• 6. Wow, now that robots are doing my old job, my new job is much more fun and pays more![Later.]
    • 7. I am so glad a robot/computer cannot possibly do what I do now.

This is not a race against the machines. If we race against them, we lose. This is a race with the machines. You’ll be paid in the future based on how well you work with robots.

The Atlantic, in Robots and the Future of Unemployment, expresses the current transformation as an echo of the past:

Transformation of the skill level of that much labor is going to have large destabilizing effects. The last time we had such a transition of the skilling of labor we’d have to look at the Industrial Revolution in Europe. There we had a transformation from an artisan class into a deskilled, more productive class. This, from an economists point-of-view (but certainly not everyone’s), was a huge win for unskilled labor. This new change in the skilling of labor is not what is happening now. Now the economy is taking the labor of an unskilled class and replacing it with machines. In order for someone to take advantage of the new employment opportunities opening up it will requires a peculiar new type of skilling – the ability to create and maintain the new efficiency machines.

Kurt Vonnegut also explores this concept similarly in a utopia-dystopia novel Player Piano.

Yet another post on this subject from the Washington Post suggests a solution:

Bridging the educational divide, to help lower-income students succeed in the robot-proof workforce, is a huge undertaking, Murnane and Levy concede. Murnane called it a decades-long challenge — but one that, ironically, could gain urgency among policymakers if the pace of technological advancement accelerates and more people find their jobs jeopardized by automation.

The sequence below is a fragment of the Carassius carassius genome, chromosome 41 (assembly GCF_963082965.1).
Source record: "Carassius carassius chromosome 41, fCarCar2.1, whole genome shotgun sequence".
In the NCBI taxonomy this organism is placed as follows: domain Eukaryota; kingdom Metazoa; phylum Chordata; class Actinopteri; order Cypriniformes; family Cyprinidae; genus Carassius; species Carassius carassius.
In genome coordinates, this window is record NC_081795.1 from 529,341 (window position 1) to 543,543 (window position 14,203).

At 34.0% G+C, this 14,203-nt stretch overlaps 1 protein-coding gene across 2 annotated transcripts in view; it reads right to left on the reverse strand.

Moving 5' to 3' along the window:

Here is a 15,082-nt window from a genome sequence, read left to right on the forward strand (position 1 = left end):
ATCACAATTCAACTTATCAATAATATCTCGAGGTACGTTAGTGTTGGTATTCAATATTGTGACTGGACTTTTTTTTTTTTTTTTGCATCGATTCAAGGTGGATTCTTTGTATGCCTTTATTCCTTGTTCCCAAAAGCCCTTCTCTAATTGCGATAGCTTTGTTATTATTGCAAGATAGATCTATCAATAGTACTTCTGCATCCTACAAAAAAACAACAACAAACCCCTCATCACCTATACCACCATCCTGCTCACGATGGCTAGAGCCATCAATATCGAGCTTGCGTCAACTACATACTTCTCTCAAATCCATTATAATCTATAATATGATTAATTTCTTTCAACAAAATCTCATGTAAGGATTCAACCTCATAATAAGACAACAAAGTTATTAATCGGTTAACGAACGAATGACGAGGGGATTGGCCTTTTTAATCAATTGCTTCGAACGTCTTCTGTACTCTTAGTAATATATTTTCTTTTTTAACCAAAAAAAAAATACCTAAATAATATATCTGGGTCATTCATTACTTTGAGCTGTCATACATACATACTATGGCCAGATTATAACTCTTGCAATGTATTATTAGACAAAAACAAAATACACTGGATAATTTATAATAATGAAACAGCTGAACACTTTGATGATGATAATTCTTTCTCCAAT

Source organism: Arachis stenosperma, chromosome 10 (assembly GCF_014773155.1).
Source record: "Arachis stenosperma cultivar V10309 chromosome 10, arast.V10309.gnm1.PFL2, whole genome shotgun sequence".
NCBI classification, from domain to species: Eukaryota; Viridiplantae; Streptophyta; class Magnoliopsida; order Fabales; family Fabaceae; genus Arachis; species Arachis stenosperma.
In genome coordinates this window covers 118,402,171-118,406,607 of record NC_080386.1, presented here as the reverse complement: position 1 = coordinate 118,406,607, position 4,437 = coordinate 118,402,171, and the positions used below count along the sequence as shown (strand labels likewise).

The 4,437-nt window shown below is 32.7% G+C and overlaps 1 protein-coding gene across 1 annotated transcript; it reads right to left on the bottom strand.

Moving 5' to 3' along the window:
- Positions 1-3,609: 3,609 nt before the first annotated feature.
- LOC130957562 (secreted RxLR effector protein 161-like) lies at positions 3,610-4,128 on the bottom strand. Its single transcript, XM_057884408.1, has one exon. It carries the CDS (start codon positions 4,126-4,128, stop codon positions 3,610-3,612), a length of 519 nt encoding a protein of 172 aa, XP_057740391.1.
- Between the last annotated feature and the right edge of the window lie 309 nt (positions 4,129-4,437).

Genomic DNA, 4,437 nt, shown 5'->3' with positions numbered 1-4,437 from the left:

“One of the things that operates right now is there are a chunk of people who are doing just fine, because they’re not threatened by technology,” Murnane said. “Once you see more and more people threatened, that really changes the political calculation.”

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Is this the future?

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I wonder what the world will be like when programming is as basic a skill as reading and writing?  Will it truly be a world of brogrammers, hipstergrammers, gothgrammers, etc?  

Will there be anything left to do?  Will it become a world of white collar slavery, as already experienced by China?

Then, will the only high paying jobs available be for those of true artistic genius?  Or only coveted jobs for people with rare artisan skills that cannot be reproduced by machinery?

Shopping for A Shirt

I’m doing my usual walk around the mall, when I’m feeling an emptiness inside that could only be temporarily sated by consumerism.  I usually make a detour up the stairs and back down on the other side of the mall.  Not today, I thought, I will be a bit adventurous today and maybe buy that expensive toy I wanted.  Just so, I could not avoid the annoying booth lady, who was wearing a tight baby doll shirt and a skirt that seems to defy the laws of physics.  A man in brown was fending himself from her advances and also her wares.  I thought it was my lucky day to have her preoccupied, so I advanced towards them quickly, hopefully to bypass them.  When she saw me, she seemed to latch onto me like a homing missile. 

 

“You look quite handsome today.”

 

“No, thanks, I won’t be needing that today,“ I replied automatically.